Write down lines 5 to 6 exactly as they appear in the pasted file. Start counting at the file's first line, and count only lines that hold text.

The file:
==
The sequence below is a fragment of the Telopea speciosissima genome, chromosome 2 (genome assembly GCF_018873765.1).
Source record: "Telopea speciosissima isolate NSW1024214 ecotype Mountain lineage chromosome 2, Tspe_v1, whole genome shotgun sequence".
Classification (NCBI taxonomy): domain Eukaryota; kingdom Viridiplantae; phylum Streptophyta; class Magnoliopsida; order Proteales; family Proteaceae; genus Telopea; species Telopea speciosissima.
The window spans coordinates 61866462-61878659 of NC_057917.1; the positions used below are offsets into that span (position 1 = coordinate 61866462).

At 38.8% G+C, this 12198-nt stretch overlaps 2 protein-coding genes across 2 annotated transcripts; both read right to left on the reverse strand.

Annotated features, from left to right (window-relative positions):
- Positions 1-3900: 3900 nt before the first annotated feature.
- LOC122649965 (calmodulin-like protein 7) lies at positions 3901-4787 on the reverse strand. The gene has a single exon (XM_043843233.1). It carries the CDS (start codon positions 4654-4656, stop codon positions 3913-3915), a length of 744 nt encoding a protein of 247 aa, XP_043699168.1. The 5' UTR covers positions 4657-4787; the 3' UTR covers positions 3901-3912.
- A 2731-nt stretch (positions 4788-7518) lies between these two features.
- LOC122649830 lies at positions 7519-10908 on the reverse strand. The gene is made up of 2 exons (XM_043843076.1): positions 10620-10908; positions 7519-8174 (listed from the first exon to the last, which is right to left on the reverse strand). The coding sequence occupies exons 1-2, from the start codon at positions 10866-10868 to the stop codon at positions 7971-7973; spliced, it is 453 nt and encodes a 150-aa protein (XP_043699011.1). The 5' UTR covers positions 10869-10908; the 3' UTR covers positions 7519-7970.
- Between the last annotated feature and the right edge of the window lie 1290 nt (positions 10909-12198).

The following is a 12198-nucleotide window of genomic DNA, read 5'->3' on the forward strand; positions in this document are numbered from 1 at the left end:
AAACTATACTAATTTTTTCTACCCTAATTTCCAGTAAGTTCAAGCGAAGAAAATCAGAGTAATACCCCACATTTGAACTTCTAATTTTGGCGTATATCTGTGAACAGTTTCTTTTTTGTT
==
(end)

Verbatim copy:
At 38.8% G+C, this 12198-nt stretch overlaps 2 protein-coding genes across 2 annotated transcripts; both read right to left on the reverse strand.

Annotated features, from left to right (window-relative positions):